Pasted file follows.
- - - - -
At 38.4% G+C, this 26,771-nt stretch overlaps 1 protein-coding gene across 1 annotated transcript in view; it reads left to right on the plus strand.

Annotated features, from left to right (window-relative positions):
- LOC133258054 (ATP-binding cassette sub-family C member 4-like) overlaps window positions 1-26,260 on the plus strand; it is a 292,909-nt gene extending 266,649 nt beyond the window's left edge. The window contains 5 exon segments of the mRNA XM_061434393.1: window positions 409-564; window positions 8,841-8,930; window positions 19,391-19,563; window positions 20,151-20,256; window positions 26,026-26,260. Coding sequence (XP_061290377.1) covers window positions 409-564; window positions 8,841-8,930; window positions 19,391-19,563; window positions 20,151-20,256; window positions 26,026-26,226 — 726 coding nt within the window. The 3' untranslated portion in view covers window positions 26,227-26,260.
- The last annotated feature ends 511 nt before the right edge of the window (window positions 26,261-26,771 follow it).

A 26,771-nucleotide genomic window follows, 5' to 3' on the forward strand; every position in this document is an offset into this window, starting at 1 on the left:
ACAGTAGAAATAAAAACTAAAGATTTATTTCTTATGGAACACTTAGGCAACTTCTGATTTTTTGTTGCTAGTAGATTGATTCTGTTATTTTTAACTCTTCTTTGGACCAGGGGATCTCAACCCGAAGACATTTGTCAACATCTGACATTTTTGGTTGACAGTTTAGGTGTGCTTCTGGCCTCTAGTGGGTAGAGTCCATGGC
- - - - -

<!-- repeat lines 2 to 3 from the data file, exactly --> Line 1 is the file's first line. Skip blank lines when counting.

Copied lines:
Annotated features, from left to right (window-relative positions):
- LOC133258054 (ATP-binding cassette sub-family C member 4-like) overlaps window positions 1-26,260 on the plus strand; it is a 292,909-nt gene extending 266,649 nt beyond the window's left edge. The window contains 5 exon segments of the mRNA XM_061434393.1: window positions 409-564; window positions 8,841-8,930; window positions 19,391-19,563; window positions 20,151-20,256; window positions 26,026-26,260. Coding sequence (XP_061290377.1) covers window positions 409-564; window positions 8,841-8,930; window positions 19,391-19,563; window positions 20,151-20,256; window positions 26,026-26,226 — 726 coding nt within the window. The 3' untranslated portion in view covers window positions 26,227-26,260.